15.In his rejoinder, Mr. Malenya Advocate took the view that by dint of Section 14 of the Act, the court is vested with the jurisdiction to entertain and determine applications for judicial review against any decision by the Commission made pursuant to any provisions of the Constitution and the said Act. He equally relied on the provisions of article 165 to give to the Court jurisdiction to supervise the inferior judicial and quasi judicial bodies to keep them in check.
16.On the submissions that the judicial review order should not issue because the decision maker has not been cited, Counsel took the view and invited the court to take judicial notice and find that the Dispute Resolution Committee is an ad hoc body that is never permanent and whose tenure had lapsed by the time this matter was filed.
17.On Section 18 of the Elections Act Counsel clarified and appear to concede that the nomination papers could be presented upto the June 7, 2022, save that the date appointed by the 1st Respondent for the 3rd Respondent was June 5, 2020 and therefore the presentation of the papers after that date was outside the set deadline and thus illegal and ultra vires the powers of the 2nd Respondent. He added that even if the Court was to hold that the time set by the 1st Respondent was extendable, the extension could only be by the 1st Respondent in terms of 1st schedule of the Act, and not by the 2nd Respondent.
Analysis and determination
18.The collective appreciation of the dispute in this matter is to answer the question what the law dictates under Section 18 of the Elections Act as regards substitution of a nominee for Deputy Governor Candidate. That is the sole question to be resolved by the application even if the arguments may appear to make it wider than it is.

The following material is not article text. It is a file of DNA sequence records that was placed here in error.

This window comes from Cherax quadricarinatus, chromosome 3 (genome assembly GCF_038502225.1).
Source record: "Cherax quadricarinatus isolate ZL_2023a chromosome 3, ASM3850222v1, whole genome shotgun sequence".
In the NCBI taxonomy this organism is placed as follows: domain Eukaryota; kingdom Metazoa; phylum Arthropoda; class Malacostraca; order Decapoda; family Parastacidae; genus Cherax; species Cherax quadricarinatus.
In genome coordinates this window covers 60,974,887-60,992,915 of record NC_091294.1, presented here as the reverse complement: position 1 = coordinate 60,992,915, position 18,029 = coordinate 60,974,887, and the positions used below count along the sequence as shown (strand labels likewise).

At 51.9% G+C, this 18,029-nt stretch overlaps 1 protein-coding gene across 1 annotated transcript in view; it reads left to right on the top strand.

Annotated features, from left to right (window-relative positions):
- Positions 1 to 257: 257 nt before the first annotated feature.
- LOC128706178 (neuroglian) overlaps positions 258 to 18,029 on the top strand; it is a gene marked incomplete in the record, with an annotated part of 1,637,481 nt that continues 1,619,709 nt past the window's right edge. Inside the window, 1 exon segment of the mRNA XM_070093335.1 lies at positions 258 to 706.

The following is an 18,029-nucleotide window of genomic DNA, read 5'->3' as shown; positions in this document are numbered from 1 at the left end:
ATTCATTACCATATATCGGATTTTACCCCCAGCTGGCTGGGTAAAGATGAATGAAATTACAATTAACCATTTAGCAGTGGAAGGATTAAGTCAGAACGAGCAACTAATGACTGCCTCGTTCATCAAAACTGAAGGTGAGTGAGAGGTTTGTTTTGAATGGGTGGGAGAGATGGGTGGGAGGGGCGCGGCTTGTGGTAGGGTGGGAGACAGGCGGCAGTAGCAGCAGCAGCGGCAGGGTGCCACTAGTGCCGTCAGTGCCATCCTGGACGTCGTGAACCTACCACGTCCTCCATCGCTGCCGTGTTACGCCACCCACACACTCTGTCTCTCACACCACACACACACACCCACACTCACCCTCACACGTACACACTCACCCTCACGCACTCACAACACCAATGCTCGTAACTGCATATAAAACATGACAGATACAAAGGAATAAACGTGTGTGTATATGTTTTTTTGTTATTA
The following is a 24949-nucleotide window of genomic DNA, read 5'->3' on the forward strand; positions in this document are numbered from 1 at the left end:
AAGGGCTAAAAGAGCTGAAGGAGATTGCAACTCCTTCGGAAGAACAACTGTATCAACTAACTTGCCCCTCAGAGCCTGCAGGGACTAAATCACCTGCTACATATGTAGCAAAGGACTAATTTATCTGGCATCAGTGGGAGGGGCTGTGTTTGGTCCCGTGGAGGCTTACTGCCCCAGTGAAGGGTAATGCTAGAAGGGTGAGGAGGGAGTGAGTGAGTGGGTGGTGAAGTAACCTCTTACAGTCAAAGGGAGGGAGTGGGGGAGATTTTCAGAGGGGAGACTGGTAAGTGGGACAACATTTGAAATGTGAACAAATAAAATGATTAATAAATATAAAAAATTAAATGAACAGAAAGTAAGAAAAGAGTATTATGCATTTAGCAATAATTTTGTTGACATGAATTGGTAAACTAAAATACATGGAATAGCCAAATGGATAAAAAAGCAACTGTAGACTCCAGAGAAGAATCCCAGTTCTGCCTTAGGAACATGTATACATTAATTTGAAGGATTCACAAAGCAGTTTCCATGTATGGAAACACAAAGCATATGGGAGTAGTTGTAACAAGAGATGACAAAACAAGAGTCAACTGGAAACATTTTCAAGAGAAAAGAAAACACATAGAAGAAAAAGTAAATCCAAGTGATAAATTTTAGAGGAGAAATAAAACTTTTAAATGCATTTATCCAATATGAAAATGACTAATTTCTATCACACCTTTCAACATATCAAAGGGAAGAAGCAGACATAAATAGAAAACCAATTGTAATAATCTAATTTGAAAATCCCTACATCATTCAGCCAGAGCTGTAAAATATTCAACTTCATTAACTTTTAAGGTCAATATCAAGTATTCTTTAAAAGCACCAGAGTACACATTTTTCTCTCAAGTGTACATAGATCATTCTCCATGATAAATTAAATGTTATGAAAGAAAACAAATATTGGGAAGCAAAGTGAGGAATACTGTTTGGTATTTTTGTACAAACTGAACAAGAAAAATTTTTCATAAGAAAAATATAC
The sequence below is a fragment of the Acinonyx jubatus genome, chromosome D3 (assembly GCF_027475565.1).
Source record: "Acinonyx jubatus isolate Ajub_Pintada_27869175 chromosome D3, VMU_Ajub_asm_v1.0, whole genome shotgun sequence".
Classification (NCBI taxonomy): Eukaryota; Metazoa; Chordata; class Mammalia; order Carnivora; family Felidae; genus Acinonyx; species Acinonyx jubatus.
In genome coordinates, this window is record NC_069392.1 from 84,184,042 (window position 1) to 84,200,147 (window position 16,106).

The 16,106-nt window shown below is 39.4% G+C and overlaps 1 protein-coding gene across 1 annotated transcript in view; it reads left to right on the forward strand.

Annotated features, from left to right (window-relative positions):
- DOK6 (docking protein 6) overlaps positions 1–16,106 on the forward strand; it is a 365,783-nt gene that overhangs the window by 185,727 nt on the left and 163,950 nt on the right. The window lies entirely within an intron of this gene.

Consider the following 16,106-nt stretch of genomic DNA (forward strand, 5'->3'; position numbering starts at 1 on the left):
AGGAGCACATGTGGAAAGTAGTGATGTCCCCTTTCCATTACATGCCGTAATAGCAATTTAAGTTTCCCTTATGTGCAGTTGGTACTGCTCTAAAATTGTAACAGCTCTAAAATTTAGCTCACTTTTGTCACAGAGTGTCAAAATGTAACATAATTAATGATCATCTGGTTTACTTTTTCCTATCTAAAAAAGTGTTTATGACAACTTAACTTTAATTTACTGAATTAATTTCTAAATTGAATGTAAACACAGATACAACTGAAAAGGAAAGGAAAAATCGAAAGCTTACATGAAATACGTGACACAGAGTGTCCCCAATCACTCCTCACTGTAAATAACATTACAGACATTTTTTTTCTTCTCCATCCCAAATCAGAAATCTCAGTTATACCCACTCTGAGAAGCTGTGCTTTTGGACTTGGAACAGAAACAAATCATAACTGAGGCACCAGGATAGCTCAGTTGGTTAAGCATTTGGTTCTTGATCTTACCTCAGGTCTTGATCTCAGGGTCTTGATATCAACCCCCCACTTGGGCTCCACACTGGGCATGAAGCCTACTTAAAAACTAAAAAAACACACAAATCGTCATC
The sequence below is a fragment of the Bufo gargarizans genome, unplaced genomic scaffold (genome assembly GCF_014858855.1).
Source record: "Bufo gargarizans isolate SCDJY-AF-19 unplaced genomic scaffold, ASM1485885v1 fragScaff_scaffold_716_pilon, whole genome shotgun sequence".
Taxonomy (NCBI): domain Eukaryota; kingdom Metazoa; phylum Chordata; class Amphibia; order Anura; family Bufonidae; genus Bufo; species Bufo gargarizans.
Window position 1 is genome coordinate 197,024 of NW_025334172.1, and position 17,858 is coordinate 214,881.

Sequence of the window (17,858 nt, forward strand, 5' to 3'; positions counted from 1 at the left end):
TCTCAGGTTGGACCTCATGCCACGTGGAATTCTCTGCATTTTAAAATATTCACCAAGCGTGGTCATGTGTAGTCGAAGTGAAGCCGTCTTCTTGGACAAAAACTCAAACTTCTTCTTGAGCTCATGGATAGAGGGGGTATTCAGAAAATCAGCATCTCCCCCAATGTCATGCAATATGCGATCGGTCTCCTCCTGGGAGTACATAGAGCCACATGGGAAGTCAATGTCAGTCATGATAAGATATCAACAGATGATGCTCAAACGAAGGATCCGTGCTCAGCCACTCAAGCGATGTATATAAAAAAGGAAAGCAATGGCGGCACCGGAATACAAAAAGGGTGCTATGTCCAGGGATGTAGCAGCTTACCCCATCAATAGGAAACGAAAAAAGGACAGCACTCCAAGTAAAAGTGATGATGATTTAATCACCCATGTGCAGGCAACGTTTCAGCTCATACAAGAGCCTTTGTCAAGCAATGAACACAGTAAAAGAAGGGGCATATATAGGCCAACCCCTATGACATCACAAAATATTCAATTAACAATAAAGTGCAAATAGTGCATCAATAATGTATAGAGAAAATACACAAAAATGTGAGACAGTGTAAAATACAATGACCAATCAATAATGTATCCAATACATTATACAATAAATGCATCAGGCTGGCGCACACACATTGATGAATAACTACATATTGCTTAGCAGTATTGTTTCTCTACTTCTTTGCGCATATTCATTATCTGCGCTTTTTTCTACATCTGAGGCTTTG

19.However, there are technical issues raised by the Respondent and regard the suitability of the vehicle used to question the decision as well as the question whether the application as drafted and filed meets the threshold for judicial review litigation. I consider such preliminary matters to be the kind the court must deal with beforehand before delving into the merits.
20.The Exparte Applicant’s case is that in accepting the 3rd Respondent’s papers on the June 7, 2022, the 2nd Respondent acted contrary to the law and therefore ultra vires and illegal.
21.The resolution of the dispute must therefore determine what Section 18 Elections Act demands and whether there was a time fixed beyond which the 2nd Respondent could not accept the nomination papers presented by the 2nd Respondent. In doing so the court is clear that it is the decision of the 2nd Respondent as confirmed by 1st Respondent and not the decision of the 1st Respondent’s Dispute Resolution Committee that is under challenge.
22.The Court reads 18 of the Elections Act, created as the fulcrum upon which the application rotates, to say that a County Governor Candidate or Political party shall not, after the Commission has received nomination of the running mate, change or substitute the person so nominated as such running mate, unless on account of death, resignation or incapacity of the nominated candidate or the violation of the Electoral Code of Conduct by the nominated candidate. With such appreciation, does the decision sought to be challenged demonstrate irrationality, illegality, procedural impropriety, acting ultra vires its statutory powers?
23.Judicial review as a supervisory tool by the court over the subordinate Courts, Tribunals and other bodies and persons exercising judicial and quasi judicial mandates is designed not to review the merits of the decision. Where one seeks to challenge the merits the avenue is appeal and not judicial review. In live with such principles, this court takes guidance from the Court of Appeal in Municipal Council of Mombasa –Vs- Republic and Umoja Consultants  eKLR where the Court held:-